How to Break Up in Your 30s

A woman upset in her room because she's going through a breakup.

By the time you reach your 30s, you may be more realistic about dating than you were a decade earlier. You’ve likely been in several relationships, perhaps some serious partnerships, and you know what you want—and what you don’t want.

Relationships can fall apart for any number of reasons, and breaking up in your 30s can be more emotionally fraught than in your 20s, because you have more invested in the relationship. But you can do it! Rachel A. Sussman, relationship counselor and author of The Breakup Bible, shares tips for breaking things off with honesty and care, while remaining proud of yourself.

Be honest about the situation. Breakups don’t usually come out of left field. You and your significant other might be fighting better than you’re getting along, or there are major problems concerning finances, your love life, addiction, or trust issues. Because you’re in your 30s, you don’t have several years to wait for things to get better.

There’s nothing wrong with pointing out a problem when you see it, Sussman advises. “It’s OK before you break up with someone to say, ‘It looks like things are going in this direction; this is how I’m feeling; let’s talk about what breaking up would actually look like.’” Taking control at the start will help you navigate the difficulty of breaking up.

Sort out who is responsible for what. Dating someone in your 30s means that your lives might be more intertwined than 20-somethings’. If you live together, you have to figure out who is moving out, or if both of you are. It’s good to settle debts as soon as possible, or decide if ongoing financial support situations will extend beyond the breakup. Determine custody of pets, and figure out upcoming vacations or weddings you might have planned for.

Have a “party line” for friends and family. If you’ve become a part of each other’s family—this includes if one person has children from another relationship—or share mutual friends, it’s best to agree on what to say to emotionally invested parties. Sussman recommends a “party line” that casts the breakup in the best light.

Do it as your best self. To that end, perhaps the most difficult part is managing your own emotions and not letting yourself give in to bitterness and anger—at least, not to the extent that you burn bridges. “I know it all sounds very mature to have these conversations,” Sussman says, “but a lot of times, it looks like a couple is going to break up, and they don’t do anything about it. Then one person cheats on the other, and they have a horrendous breakup. Better to do it while things are still good instead of waiting until it devolves and you are your worst self.”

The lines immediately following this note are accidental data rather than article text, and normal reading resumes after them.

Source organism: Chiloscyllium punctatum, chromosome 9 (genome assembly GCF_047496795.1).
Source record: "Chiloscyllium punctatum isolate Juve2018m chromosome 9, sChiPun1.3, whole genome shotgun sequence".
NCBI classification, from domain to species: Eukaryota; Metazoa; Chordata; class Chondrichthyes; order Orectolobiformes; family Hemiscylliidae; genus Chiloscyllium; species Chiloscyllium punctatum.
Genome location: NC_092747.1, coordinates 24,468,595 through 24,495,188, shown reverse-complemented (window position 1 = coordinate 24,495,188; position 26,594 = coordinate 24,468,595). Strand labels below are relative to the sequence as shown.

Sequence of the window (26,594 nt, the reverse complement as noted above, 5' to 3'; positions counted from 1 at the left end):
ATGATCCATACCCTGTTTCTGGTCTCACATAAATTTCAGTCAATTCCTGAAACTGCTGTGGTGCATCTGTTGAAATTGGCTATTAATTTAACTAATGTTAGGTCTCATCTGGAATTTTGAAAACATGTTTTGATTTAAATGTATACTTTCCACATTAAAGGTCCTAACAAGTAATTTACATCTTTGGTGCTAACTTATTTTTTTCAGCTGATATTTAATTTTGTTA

Take time to grieve. You’re likely not going to emerge from a breakup totally unscathed, so it’s all right to take some “you” time after you’ve sorted through apartments, pets, vacations, and family. The healthiest response, in fact, would be to allow yourself to experience sadness, anger, and the fear that you won’t meet someone else again.

“The more pressure you put on yourself that you should be feeling something else, that actually delays the process,” Sussman says. “There are two things that will get you over a breakup: 1) the passage of time; and 2) doing the good psychological work to figure out why you picked this person, why it didn’t work out, and what part you played in it. That will help you move forward and pick a better partner.”

Be accountable. It all comes back to being honest about how this relationship doesn’t work out, which includes considering your part in it. “You have to have accountability,” Sussman says, “because if you don’t, you’re going to do the exact same thing. Then you’re just going to have another breakup, and that’s going to be worse.” Part of the grieving process is rebuilding—holding on to that best self that you maintained during the most agonizing parts of the breakup, and bringing those qualities to your search for the one for you.

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